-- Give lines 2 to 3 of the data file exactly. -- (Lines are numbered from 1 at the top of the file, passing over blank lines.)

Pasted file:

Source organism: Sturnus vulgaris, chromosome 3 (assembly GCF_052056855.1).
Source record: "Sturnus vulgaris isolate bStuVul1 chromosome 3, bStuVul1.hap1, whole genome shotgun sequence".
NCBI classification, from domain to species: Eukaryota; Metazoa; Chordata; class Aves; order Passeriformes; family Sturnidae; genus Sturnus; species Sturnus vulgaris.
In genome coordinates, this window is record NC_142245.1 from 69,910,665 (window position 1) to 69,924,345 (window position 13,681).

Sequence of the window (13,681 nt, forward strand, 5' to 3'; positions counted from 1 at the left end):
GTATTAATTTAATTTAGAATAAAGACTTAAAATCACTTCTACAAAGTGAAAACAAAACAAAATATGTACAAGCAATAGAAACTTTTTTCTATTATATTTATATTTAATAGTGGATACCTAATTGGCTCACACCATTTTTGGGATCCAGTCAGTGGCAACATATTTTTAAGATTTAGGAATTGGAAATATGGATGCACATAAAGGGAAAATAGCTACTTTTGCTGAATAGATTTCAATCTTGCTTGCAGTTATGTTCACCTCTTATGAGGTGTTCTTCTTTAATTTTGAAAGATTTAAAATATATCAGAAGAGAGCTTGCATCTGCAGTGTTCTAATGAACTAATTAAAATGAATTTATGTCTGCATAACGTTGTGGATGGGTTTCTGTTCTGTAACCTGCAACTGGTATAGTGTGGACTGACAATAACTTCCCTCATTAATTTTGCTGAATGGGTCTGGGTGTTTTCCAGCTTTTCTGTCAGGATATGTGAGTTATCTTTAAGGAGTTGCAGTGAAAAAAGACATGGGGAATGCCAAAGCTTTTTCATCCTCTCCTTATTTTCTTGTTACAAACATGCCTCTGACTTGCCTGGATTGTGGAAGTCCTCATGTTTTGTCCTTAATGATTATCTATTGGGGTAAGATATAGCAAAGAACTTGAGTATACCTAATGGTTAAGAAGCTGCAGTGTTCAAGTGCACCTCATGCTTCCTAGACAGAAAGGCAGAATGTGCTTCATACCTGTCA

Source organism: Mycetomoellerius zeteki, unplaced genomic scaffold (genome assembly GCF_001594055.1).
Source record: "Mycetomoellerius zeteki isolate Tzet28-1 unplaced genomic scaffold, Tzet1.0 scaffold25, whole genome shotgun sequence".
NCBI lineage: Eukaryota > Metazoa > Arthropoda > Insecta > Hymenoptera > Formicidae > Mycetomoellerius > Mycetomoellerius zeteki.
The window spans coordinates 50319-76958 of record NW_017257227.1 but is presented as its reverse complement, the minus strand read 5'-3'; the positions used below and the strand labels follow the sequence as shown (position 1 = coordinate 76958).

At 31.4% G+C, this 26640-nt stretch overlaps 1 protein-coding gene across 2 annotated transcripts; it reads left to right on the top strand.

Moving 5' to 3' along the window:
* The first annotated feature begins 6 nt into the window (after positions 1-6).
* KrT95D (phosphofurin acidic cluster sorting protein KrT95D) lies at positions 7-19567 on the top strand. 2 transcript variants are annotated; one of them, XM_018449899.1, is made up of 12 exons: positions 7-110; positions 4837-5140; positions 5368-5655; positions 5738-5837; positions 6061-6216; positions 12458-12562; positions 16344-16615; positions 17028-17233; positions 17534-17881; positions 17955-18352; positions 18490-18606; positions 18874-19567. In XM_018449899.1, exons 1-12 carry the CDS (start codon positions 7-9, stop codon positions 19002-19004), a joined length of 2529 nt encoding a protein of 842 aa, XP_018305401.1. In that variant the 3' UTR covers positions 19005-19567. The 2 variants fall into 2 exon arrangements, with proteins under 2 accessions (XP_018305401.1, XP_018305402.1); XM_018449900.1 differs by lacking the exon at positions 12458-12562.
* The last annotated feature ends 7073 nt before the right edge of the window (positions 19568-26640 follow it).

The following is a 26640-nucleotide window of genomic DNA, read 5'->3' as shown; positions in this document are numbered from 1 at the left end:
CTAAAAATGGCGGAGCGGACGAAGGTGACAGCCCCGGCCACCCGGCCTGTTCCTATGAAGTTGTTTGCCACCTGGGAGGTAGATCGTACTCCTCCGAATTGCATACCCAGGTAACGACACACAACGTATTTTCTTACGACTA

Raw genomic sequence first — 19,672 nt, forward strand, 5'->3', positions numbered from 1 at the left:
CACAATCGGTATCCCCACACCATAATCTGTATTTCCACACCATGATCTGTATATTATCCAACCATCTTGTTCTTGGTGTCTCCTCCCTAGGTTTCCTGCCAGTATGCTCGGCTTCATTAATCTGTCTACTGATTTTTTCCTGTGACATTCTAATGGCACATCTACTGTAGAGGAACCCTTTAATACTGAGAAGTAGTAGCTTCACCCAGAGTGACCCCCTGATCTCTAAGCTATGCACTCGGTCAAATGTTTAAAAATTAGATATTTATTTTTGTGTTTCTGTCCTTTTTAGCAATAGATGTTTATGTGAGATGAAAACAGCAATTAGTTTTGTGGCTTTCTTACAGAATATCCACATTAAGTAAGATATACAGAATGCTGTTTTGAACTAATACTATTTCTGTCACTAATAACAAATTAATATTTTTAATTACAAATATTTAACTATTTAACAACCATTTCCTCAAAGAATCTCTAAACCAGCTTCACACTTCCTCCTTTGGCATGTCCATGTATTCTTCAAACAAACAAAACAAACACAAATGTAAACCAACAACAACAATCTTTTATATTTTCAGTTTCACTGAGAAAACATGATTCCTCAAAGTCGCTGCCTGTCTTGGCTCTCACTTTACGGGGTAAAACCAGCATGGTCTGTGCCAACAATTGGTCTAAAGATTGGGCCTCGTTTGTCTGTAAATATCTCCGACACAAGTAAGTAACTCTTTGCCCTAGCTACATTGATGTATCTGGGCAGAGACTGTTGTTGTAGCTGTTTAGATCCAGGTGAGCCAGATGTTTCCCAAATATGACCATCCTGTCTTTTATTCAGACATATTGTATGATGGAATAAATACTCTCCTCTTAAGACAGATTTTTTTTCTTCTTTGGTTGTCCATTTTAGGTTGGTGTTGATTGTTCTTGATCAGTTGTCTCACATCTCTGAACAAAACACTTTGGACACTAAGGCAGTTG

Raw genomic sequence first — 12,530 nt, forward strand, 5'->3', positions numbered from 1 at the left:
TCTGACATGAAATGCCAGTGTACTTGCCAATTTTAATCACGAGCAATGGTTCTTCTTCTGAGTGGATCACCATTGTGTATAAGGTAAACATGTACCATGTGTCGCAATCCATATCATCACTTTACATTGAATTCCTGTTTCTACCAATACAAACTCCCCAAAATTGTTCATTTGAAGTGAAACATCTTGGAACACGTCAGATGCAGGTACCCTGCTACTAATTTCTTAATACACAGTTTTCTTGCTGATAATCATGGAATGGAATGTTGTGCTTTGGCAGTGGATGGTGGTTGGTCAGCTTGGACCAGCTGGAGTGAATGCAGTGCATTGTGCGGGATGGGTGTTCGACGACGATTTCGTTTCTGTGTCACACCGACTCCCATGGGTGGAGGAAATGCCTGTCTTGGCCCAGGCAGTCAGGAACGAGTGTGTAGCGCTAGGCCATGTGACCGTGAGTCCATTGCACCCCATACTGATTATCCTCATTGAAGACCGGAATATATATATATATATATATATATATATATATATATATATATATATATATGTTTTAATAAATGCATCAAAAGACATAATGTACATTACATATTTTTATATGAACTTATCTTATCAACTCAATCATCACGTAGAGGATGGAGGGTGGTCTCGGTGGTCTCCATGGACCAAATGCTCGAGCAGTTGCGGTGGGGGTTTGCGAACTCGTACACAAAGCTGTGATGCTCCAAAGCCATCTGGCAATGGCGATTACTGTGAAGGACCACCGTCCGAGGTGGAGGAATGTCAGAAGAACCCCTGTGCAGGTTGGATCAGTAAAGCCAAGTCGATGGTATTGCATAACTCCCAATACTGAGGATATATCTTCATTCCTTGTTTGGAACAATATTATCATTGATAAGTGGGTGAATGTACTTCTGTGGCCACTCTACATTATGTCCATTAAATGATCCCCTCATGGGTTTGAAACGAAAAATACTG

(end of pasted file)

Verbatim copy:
Source record: "Sturnus vulgaris isolate bStuVul1 chromosome 3, bStuVul1.hap1, whole genome shotgun sequence".
NCBI classification, from domain to species: Eukaryota; Metazoa; Chordata; class Aves; order Passeriformes; family Sturnidae; genus Sturnus; species Sturnus vulgaris.